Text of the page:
Extralocal Networking and Environmental Community Groups Within Anti-Democratic 'Globalisation' Processes: Development of a Methodological Framework
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This thesis examines the new global politics of ecological resistance against neoliberal governance and the important role of ECGs as conduits in creating what Freyberg-Inan (2006) terms 'randomisation' and hence change in the organisation of political structures toward an emancipatory politics through participation in network-based 'scalar politics'. It specifically focuses on Environmental Community Groups [ECGs] and the conditions under which they transcend their locality to participate in 'scalar politics' to achieve social change. The aim of this thesis is the development of a methodological framework linking critical-constructivist-complexity [3C] principles to a conceptual model examining the factors associated with facilitating and hindering ECG extralocal networking [ELN] with a proposed research study guiding future comparative and crossnational empirical research. This study will also make an important contribution in furthering the development of a 3C social movement theory of change.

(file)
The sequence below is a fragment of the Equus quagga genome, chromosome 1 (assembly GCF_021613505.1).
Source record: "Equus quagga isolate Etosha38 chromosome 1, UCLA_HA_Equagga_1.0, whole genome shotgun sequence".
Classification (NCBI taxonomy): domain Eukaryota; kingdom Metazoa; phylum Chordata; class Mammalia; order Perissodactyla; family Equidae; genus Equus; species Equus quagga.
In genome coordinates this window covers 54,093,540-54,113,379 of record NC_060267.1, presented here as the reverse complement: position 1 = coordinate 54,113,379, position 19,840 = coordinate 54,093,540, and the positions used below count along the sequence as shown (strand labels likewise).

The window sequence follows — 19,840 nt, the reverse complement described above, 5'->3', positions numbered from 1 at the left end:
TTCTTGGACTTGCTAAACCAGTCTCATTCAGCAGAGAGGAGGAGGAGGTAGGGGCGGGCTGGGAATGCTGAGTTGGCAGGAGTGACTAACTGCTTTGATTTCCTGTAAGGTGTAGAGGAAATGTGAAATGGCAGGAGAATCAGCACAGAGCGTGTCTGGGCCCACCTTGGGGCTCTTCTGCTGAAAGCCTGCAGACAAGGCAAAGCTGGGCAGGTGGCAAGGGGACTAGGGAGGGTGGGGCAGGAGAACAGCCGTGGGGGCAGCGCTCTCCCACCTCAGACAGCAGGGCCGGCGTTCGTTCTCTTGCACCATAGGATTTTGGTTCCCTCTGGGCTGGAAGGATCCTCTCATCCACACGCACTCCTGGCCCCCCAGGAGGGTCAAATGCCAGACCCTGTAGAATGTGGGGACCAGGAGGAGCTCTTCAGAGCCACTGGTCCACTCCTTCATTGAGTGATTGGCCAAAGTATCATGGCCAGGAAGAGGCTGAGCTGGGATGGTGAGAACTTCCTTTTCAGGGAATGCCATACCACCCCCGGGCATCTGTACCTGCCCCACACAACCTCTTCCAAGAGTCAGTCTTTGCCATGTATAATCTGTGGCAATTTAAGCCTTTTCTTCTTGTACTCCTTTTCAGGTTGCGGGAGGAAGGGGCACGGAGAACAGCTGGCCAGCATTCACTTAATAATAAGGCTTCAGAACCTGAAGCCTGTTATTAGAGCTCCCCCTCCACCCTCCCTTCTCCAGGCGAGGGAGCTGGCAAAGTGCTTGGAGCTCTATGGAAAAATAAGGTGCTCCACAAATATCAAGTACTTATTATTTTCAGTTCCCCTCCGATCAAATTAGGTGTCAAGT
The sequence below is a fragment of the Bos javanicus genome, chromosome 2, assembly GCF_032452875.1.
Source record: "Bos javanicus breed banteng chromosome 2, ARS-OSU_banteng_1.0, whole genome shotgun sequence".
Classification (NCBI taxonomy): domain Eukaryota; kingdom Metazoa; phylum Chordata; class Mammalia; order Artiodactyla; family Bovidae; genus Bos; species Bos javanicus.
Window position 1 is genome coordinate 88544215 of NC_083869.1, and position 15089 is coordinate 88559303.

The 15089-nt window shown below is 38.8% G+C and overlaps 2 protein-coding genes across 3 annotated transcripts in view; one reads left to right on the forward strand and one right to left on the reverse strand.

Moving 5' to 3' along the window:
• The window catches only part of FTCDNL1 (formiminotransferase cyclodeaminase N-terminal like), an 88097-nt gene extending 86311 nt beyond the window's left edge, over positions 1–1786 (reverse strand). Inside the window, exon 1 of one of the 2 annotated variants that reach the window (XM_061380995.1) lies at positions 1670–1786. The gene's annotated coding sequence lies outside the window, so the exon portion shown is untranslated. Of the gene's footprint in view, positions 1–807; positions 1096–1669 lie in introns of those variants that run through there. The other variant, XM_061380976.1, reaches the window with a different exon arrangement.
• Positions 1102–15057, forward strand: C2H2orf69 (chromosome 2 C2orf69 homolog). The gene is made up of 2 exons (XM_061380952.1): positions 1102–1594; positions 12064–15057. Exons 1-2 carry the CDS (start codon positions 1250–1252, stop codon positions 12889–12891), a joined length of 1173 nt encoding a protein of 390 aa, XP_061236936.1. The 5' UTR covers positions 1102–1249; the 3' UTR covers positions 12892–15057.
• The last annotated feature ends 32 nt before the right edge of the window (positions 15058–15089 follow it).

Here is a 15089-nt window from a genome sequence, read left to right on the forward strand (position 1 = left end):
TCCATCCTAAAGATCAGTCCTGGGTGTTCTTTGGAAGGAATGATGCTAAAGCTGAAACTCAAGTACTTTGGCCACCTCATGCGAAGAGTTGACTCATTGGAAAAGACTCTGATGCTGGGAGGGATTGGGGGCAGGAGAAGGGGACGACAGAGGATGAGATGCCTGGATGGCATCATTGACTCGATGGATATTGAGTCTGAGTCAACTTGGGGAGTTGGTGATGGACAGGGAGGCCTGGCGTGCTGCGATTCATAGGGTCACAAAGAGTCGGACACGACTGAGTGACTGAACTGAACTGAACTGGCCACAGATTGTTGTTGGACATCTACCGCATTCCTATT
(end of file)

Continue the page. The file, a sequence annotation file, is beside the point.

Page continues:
Thesis (PhD Doctorate)
Doctor of Philosophy (PhD)
School of Arts, Media and Culture
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Environmental Community Groups